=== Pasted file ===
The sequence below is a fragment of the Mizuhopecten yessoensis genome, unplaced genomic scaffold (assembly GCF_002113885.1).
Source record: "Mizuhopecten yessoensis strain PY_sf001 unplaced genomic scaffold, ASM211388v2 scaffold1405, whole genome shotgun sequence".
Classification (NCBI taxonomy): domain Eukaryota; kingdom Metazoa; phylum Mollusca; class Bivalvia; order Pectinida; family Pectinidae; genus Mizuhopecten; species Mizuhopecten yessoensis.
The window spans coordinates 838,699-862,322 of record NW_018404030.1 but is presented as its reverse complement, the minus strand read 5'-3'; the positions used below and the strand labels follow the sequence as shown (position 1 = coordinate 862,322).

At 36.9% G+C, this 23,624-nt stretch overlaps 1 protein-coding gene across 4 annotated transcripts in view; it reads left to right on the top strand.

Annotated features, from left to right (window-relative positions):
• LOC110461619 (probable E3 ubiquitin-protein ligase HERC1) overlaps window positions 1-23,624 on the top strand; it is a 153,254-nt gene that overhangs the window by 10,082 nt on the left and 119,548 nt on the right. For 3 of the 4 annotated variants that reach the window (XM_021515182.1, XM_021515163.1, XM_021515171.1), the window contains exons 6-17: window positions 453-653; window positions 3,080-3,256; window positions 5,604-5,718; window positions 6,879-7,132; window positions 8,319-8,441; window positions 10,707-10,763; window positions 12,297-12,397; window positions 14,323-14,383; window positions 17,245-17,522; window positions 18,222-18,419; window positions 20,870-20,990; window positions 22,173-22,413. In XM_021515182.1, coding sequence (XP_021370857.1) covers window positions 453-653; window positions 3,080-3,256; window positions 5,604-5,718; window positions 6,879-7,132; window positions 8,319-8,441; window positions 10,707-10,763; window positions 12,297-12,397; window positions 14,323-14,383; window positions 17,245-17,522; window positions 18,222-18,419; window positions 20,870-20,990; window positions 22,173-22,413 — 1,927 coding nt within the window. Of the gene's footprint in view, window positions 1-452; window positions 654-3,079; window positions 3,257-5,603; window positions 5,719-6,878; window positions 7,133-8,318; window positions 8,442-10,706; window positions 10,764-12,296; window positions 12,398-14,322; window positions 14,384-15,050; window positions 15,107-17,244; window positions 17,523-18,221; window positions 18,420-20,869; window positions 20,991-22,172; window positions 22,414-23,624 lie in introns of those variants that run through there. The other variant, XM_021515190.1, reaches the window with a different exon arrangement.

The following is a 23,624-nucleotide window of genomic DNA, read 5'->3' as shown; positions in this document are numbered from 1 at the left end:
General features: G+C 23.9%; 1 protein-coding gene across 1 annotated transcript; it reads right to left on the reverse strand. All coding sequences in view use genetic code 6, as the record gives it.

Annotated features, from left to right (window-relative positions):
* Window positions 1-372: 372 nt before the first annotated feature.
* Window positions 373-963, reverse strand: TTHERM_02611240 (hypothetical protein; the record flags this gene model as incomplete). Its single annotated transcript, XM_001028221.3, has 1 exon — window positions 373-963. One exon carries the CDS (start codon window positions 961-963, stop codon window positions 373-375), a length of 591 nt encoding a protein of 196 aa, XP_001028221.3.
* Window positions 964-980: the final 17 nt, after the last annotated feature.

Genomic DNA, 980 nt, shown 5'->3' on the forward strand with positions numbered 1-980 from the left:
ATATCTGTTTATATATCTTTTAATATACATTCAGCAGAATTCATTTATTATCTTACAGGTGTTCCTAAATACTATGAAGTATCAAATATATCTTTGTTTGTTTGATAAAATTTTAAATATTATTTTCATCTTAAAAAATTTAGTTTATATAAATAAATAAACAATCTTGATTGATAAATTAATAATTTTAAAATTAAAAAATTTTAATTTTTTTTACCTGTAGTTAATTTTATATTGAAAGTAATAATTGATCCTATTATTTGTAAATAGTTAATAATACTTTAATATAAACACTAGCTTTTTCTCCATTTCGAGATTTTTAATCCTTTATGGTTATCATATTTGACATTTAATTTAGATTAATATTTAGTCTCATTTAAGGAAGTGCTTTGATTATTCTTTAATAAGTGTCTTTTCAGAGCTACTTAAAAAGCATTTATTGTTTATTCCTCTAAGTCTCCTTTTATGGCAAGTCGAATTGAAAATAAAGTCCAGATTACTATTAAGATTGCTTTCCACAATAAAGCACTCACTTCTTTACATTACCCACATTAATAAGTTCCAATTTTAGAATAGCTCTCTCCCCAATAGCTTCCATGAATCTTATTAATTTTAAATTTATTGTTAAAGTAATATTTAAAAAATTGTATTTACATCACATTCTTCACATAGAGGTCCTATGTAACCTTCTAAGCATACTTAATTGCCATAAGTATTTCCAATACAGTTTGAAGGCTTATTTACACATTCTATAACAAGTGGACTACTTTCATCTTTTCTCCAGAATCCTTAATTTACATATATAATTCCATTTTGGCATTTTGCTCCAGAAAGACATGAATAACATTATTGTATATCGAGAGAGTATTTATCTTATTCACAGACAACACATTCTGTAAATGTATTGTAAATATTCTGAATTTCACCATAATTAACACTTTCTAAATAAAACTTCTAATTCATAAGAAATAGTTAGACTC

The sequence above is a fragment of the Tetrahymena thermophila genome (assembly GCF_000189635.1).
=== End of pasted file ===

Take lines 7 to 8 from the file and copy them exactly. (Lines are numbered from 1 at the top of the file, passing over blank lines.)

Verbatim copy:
• LOC110461619 (probable E3 ubiquitin-protein ligase HERC1) overlaps window positions 1-23,624 on the top strand; it is a 153,254-nt gene that overhangs the window by 10,082 nt on the left and 119,548 nt on the right. For 3 of the 4 annotated variants that reach the window (XM_021515182.1, XM_021515163.1, XM_021515171.1), the window contains exons 6-17: window positions 453-653; window positions 3,080-3,256; window positions 5,604-5,718; window positions 6,879-7,132; window positions 8,319-8,441; window positions 10,707-10,763; window positions 12,297-12,397; window positions 14,323-14,383; window positions 17,245-17,522; window positions 18,222-18,419; window positions 20,870-20,990; window positions 22,173-22,413. In XM_021515182.1, coding sequence (XP_021370857.1) covers window positions 453-653; window positions 3,080-3,256; window positions 5,604-5,718; window positions 6,879-7,132; window positions 8,319-8,441; window positions 10,707-10,763; window positions 12,297-12,397; window positions 14,323-14,383; window positions 17,245-17,522; window positions 18,222-18,419; window positions 20,870-20,990; window positions 22,173-22,413 — 1,927 coding nt within the window. Of the gene's footprint in view, window positions 1-452; window positions 654-3,079; window positions 3,257-5,603; window positions 5,719-6,878; window positions 7,133-8,318; window positions 8,442-10,706; window positions 10,764-12,296; window positions 12,398-14,322; window positions 14,384-15,050; window positions 15,107-17,244; window positions 17,523-18,221; window positions 18,420-20,869; window positions 20,991-22,172; window positions 22,414-23,624 lie in introns of those variants that run through there. The other variant, XM_021515190.1, reaches the window with a different exon arrangement.

The following is a 23,624-nucleotide window of genomic DNA, read 5'->3' as shown; positions in this document are numbered from 1 at the left end: